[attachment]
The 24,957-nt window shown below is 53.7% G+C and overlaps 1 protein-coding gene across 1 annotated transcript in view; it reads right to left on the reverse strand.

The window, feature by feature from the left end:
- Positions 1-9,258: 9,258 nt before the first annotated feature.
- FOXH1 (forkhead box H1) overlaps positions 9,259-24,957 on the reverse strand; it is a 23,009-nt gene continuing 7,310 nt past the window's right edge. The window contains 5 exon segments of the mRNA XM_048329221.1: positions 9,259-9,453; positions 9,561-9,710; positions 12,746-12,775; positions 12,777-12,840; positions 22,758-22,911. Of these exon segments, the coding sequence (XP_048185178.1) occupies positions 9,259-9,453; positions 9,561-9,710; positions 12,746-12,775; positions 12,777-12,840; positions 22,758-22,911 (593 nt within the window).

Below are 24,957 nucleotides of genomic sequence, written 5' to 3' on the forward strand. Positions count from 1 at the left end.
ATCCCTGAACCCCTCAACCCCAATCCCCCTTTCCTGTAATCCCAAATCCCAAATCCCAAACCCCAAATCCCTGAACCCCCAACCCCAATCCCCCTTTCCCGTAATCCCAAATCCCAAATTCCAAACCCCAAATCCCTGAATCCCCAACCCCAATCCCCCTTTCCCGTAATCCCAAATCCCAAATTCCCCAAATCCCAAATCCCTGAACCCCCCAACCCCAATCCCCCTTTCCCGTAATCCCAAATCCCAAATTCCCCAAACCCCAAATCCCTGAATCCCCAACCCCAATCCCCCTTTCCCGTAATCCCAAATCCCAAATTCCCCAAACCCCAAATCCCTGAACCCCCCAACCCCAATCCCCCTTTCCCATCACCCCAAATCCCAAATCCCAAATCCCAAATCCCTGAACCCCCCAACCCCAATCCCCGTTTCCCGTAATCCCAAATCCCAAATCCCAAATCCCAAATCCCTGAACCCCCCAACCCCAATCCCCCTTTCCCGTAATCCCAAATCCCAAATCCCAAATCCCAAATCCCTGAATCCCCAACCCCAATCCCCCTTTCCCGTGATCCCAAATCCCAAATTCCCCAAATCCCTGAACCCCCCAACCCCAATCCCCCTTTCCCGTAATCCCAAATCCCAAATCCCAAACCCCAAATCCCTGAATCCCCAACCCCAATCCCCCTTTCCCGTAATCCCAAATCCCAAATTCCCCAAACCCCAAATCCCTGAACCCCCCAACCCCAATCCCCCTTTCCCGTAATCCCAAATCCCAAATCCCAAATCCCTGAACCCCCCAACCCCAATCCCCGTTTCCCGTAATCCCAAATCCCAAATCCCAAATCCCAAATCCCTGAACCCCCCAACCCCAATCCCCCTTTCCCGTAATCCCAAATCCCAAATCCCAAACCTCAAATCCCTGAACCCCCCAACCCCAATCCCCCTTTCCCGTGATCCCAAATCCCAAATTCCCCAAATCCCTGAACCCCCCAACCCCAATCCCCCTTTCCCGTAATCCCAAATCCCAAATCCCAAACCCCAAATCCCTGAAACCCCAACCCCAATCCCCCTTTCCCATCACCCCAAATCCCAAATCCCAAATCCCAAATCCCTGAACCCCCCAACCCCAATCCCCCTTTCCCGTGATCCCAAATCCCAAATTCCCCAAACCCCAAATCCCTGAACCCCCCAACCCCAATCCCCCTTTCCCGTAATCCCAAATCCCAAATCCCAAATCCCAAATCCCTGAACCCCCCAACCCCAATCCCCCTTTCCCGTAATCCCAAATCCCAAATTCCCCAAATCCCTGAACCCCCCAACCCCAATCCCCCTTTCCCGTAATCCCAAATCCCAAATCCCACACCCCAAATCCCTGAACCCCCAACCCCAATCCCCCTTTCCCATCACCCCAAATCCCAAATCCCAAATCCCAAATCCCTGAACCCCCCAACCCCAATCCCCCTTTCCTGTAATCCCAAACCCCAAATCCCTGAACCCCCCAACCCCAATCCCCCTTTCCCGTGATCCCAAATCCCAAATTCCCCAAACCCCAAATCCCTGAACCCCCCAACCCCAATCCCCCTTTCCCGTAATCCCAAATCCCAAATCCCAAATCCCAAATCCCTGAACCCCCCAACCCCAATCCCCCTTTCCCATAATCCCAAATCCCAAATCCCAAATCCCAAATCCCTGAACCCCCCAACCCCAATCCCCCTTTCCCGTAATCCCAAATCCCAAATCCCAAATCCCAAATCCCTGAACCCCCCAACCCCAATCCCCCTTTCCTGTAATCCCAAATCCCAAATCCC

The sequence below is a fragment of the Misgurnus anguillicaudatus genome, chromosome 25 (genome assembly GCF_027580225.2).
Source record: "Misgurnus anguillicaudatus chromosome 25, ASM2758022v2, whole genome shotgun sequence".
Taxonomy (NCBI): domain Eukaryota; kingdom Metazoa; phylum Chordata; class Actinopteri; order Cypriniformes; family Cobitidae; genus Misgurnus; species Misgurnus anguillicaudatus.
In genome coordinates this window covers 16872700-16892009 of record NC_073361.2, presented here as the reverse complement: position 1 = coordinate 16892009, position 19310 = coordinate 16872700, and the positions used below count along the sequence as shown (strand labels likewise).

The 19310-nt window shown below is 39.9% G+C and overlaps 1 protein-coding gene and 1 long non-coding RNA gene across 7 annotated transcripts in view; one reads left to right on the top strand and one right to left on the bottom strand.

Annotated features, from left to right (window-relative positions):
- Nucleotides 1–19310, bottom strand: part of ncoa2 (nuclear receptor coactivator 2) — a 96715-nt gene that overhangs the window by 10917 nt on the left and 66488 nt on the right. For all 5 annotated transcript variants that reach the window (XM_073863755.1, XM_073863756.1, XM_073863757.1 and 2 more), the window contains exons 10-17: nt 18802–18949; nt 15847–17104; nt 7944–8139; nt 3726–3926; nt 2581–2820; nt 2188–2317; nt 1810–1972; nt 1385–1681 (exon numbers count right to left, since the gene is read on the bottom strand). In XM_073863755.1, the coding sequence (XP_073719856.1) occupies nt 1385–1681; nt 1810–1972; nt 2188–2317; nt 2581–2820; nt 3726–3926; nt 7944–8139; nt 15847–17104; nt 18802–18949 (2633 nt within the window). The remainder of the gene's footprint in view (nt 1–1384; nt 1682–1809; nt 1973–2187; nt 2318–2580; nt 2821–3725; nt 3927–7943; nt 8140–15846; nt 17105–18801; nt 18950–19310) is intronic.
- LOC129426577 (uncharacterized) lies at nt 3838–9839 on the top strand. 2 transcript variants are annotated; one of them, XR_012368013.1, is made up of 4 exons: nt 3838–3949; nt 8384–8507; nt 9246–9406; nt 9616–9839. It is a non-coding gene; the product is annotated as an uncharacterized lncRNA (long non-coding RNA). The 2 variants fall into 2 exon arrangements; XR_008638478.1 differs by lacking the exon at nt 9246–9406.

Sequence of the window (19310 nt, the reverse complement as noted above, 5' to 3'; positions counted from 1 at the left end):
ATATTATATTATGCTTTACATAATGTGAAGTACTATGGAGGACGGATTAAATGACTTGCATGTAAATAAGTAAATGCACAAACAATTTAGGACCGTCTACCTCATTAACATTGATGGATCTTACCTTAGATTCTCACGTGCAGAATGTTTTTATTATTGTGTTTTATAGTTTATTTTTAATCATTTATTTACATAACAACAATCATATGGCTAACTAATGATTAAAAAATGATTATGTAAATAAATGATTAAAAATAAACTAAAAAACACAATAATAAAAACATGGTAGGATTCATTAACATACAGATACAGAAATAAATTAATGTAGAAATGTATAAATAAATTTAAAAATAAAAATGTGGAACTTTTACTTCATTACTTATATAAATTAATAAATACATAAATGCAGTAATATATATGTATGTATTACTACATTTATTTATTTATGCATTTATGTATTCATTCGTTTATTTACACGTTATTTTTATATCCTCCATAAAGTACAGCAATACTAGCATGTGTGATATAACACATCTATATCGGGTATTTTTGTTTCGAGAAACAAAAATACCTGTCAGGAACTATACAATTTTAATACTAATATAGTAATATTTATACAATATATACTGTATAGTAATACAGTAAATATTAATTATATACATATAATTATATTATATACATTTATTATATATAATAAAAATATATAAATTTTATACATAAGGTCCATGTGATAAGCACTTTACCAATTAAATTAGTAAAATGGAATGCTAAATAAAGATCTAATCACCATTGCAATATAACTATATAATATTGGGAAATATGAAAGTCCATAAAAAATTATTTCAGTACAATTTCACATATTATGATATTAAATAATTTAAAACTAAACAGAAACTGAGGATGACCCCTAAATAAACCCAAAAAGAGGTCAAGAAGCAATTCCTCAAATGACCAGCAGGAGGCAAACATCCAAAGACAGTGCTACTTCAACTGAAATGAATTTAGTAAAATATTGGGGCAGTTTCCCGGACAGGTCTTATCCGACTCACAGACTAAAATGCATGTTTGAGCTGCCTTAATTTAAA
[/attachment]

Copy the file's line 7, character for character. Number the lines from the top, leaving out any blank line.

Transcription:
The sequence below is a fragment of the Misgurnus anguillicaudatus genome, chromosome 25 (genome assembly GCF_027580225.2).